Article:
Spaceman’s Ending Explained By Adam Sandler, Paul Dano, and Director Johan Renck

“It’s almost a string theory idea that time doesn’t exist.”

Spaceman movie
The Inverse Interview

Spaceman is a movie about Adam Sandler hallucinating a giant spider in space. But depending on how you look at it, it’s also so much more. Streaming now on Netflix, the film from director Johan Renck (with Paul Dano as the voice of the spider) sends its hero to the edge of our solar system on a mission to explore a mysterious purple phenomenon.

But when Jakub Procházka (Sandler) finally gets there, what ultimately happens is somewhat up for debate. Luckily, Inverse had a chance to interview Sandler, Dano, and Renck about this bizarre sci-fi movie, and we took the opportunity to probe them for answers about Spaceman’s ending. Here’s what we learned.

Warning: Spoilers ahead for Spaceman 🚀

Spaceman’s ending, explained

Adam Sandler in Spaceman.


First, let’s talk through what actually happens on screen. Throughout the movie, Jakub and the spider (whom he names Hanuš) work together to unearth repressed memories that explain why his wife has decided to leave him. But when Hanuš comes to the conclusion that his shipmate is a selfish man who drove away the love of his life, the spider decides to jump ship.

Around the same time, the ship reaches its final destination and Jakub prepares to complete the mission, but it’s at this moment that Hanuš reappears to reveal a tragic truth: He’s infected with a parasite that’s slowly eating him from the inside out. Hanuš then exits the ship, presumably to die in peace, but Jakub follows him, jeopardizing the mission to spend a few more moments with his friend.

The two of them float together into the purple space cloud where they experience some sort of cosmic vision, with Jakub seemingly coming to terms with his marital issues. Hanuš then dies, while Jakub is rescued by a South Korean spaceship that’s been on his tail for most of the mission. In a final scene, we see him on the Korean ship as he talks to his wife on the phone, suggesting that they’ve reconciled their issues.

OK, but with that out of the way, what does any of this mean? Here’s what Adam Sandler, Paul Dano, and Johan Renck have to say.

Spaceman’s ending, explained by Adam Sandler

“I think it’s also bringing back the first time when you first fall in love.”


“It’s about getting to the beginning,” Sandler says, referencing a line Hanuš the spider repeats throughout the movie about how the purple cloud is both the beginning and the end. “Basically, his journey leads him to the beginning. Hanuš knows a lot about the beginning and the ending where everything collides.”

That’s a very straightforward understanding of the movie, but Sandler also offers something a bit more metaphorical.

“I think it’s also bringing back the first time when you first fall in love and what can lead you astray after that,” he says. “Things that go on in a relationship that take away from that first meeting, that first time your eyes locked when you first go, Oh my goodness, I can’t be without this person. And reminding yourself that’s who I fell in love with.”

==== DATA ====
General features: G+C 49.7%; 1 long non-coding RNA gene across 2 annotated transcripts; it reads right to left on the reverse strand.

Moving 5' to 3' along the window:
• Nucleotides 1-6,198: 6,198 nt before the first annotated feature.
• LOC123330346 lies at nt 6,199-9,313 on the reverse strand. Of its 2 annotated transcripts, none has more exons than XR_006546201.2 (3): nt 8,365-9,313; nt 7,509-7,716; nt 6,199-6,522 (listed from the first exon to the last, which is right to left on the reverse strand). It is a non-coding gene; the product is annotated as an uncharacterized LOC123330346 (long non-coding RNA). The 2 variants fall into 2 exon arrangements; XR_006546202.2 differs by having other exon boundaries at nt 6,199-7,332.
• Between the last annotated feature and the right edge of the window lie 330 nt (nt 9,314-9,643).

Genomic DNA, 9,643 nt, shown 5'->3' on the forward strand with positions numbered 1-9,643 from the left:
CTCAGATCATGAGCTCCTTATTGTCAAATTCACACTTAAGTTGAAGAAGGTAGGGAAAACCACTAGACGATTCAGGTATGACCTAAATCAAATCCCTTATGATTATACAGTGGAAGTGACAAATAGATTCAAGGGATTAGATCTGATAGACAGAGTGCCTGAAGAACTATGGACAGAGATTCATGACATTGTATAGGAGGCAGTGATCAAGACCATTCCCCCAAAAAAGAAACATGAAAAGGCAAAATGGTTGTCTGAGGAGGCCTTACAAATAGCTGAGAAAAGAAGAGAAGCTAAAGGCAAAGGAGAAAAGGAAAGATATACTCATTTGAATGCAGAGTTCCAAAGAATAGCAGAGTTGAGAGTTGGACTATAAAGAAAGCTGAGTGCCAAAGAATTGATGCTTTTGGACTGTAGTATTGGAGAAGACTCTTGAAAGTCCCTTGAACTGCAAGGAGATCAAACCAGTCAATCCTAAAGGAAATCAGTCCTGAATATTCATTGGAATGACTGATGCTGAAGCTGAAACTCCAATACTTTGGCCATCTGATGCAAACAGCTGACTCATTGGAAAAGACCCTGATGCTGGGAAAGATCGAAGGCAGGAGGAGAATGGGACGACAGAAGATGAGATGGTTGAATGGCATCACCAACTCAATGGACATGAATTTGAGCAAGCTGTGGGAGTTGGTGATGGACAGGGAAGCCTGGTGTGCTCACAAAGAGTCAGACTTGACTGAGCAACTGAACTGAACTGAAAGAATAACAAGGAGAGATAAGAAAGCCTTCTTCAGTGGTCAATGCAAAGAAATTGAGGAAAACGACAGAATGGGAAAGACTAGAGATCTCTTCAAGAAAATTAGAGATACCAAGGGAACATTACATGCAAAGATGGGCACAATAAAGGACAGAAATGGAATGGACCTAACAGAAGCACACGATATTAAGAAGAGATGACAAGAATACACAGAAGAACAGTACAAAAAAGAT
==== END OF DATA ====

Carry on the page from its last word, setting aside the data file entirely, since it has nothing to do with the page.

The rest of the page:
Spaceman’s ending, explained by Paul Dano

“Maybe the beginning could be death, it could be rebirth.”


Like Hanuš himself, Dano offers a succinct, if somewhat haunting, synopsis of the movie’s final moment and the space cloud where they take place.

“I think the beginning is also a little bit up to interpretation,” he says. “Maybe the beginning could be death, it could be rebirth, it could be the beginning of time, it could be innocence or something.”

Spaceman’s ending, explained by Johan Renck

When I pose the same question to the film’s director, he’s more than up for the challenge, offering an answer that tackles both the literal meaning of what we see on screen and also the metaphysical effects it has on Spaceman’s main character.

Here’s Renck’s answer in full:

“It’s almost a string theory idea that time doesn’t exist. What Hanuš says in that cloud is that everything is permanent, yet nothing ever is, which means the takeaway from this experience is whatever you’ve done in your life, whatever mistakes you’ve made, whatever the wrong steps you’ve made, instead of dwelling on that and not being able to move away from that, you can always start anew. There’s always a way to start anew.
“It’s a very kind of esoterical way of saying: Deal with it and move on. Because that’s all we can do in life. Whatever tragedy, whatever beauty, whatever happens in life, we have to deal with it and we have to move. We have to continue our journey as humans without being trapped in ideas.
“Jakub gets to understand that the universe is as it should be. Everything is permanent until you decide it’s not permanent anymore and you can change it and make it into something new.”

Spaceman is streaming now on Netflix.

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